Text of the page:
The marijuana industry is quickly becoming a big-money business. Despite it generating just a few billion dollars in legal sales a few years ago, Wall Street investment banks are now calling for worldwide cannabis sales to hit between $50 billion and $75 billion by the end of the next decade.

This exceptional sales growth potential, coupled with the prospect of ongoing legalization opportunities throughout North America, is a big reason behind the long-running rally in pot stocks. Many of the largest brand-name marijuana stocks have risen by a quadruple-digit percentage since the beginning of 2016, with no brand-name pot stock outperforming Cronos Group (CRON -1.39%), which is up close to 7,000%.

An up-close view of a flowering cannabis plant growing in a hybrid greenhouse.

Image source: Getty Images.

Cronos Group becomes Wall Street's punching bag

Unfortunately, we as investors know that not every company can be a winner in a fast-growing industry. Even companies that look like early leaders don't always wind up as the best investments. Whereas most marijuana stocks have been generating optimism and, at worst, the equivalent of a hold rating from Wall Street, Cronos Group has earned its reputation as the most hated pot stock of all.

Heading into May, Cronos Group was the only marijuana stock with four sell ratings from Wall Street analysts. BMO Capital, Jefferies, and Bank of America all initiated Cronos Group at the equivalent of a sell rating, with GMP Securities lowering its rating on the company from hold to sell in late March. Even Cowen Group, which is arguably the biggest cannabis cheerleader on Wall Street, has only been able to muster the equivalent of a hold rating on Cronos Group.

But here's a news flash: Things can actually get worse. Although Wall Street can't exactly punish Cronos much more from a rating standpoint, it certainly can adjust its price targets lower on the company's stock. Since May began, a number of Wall Street firms have turned Cronos Group into their own personal pinata by cutting their price target on the company. Here are those cuts, listed in Canadian dollars (CA$), and in no particular order:

  • Cowen Group slashed its price target to CA$21 from CA$26
  • Canaccord Genuity adjusted its price to CA$16 from CA$17
  • PI Financial cut its price target to CA$22 from CA$24
  • Jefferies lowered its price target to CA$15 from CA$17
  • GMP Securities reduced its price target to CA$21 from CA$23
  • BMO Capital decreased its price target to CA$17 from CA$19
  • CIBC dropped its price target to CA$25 from CA$30

Again, all of these price-target adjustments were completed in a span of just 10 days, proving without a shadow of a doubt that Cronos is Wall Street's most hated pot stock.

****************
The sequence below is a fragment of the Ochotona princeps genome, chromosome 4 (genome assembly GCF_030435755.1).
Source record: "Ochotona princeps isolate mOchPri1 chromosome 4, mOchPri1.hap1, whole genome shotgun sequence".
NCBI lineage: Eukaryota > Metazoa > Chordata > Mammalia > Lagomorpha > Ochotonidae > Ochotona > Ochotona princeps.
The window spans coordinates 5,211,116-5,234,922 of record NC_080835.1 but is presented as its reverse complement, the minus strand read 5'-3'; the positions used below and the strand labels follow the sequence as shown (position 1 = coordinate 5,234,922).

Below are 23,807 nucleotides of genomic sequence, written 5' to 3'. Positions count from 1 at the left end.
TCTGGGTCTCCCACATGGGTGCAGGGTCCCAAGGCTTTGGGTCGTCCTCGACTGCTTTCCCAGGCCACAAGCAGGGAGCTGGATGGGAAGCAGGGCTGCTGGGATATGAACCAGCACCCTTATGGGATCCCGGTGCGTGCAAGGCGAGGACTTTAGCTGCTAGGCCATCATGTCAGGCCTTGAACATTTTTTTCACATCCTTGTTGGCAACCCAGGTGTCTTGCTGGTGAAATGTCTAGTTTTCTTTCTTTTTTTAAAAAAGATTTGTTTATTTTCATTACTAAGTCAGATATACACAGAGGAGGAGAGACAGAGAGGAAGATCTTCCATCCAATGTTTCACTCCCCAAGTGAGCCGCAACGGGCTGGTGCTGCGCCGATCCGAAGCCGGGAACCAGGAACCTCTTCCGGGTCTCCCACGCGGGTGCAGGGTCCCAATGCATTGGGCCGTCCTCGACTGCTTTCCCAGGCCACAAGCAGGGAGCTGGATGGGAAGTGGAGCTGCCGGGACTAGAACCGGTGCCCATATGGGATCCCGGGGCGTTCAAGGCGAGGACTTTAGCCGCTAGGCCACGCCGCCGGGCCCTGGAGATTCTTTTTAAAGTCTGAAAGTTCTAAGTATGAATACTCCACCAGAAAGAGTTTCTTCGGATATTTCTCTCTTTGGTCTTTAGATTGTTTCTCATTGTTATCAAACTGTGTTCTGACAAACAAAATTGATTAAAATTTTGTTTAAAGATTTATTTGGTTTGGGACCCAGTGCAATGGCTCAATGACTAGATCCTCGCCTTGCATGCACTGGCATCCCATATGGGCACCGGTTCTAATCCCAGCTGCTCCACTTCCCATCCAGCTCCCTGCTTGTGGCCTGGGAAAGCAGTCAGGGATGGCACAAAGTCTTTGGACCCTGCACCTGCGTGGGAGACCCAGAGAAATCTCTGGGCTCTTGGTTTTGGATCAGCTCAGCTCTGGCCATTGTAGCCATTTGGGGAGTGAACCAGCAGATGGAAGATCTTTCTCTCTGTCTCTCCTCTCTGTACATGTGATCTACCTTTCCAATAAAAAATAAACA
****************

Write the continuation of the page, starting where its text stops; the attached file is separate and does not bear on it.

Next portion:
A businessman in a suit giving the thumbs-down sign.

Image source: Getty Images.

Here's why Wall Street (rightly) hates Cronos Group

If there's one thing Cronos has working in its favor, it's the company's potentially game-changing equity investment from Altria. The producer of Marlboro tobacco cigarettes invested $1.8 billion in Cronos in March to net itself a 45% non-diluted equity stake. In return, it gains access to the fast-growing cannabis industry, and it may be able to work with Cronos to develop pre-roll and vape products throughout North America.

As for Cronos, it winds up with a much-needed cash pile of $1.8 billion that it can use to make complementary acquisitions, expand production capacity, broaden its product portfolio, and push into international markets. This cash balance -- the second largest of any pure-play pot stock -- is a big reason why Cronos Group has grown into the third-largest pot stock by market cap.

So, why doesn't Wall Street like this cash-rich company? Namely, because it hasn't demonstrated that it can keep up with its similarly sized peers.

In terms of production, Cronos Group aims to deliver 117,500 kilos a year at its peak, according to company estimates. This includes 70,000 kilos from a 50-50 joint venture with a group of investors, meaning it'll only be privy to half of the revenue it generates from the facility that comprises 60% of its aggregate output. Comparatively, there are eight growers projected to generate more cannabis each year than Cronos, with the Pure Sunfarms joint venture and Auxly Cannabis Group expected to sell more marijuana each year, when operating at peak capacity. In other words, Cronos Group isn't even really a top 10 pot stock, despite being valued as a top three player.

A person holding cannabis leaves in front of a globe of the Earth.

Image source: Getty Images.

Cronos Group also has a pretty poor international presence, relative to its size. Aurora Cannabis had access to 24 countries when the month of May began, with Canopy Growth, Tilray, and Aphria all right around one dozen countries. As for Cronos, it has distribution agreements in place in Germany and Poland, and modestly sized grow sites in Australia and Israel. That's it! If Cronos Group doesn't significantly expand overseas, or focus primarily on cannabis derivatives, its operating margins could get throttled by dried-flower oversupply.

With the exception of its cash, Cronos Group's income statement has also been laughable. In the five-and-a-half-month span between Oct. 17, 2018, and March 31, 2019, when recreational weed was legal in Canada, the company managed just $10 million (U.S.) in sales, which is well off the pace of its peers. Similarly, remove a number of one-time benefits and fair-value adjustments and it's readily apparent that Cronos Group is losing money hand over fist on an operating basis.

Outside of its cash hoard, Cronos isn't offering a very compelling investment story, and the barrage of sell ratings and recent price-target cuts it's received is evidence to this fact.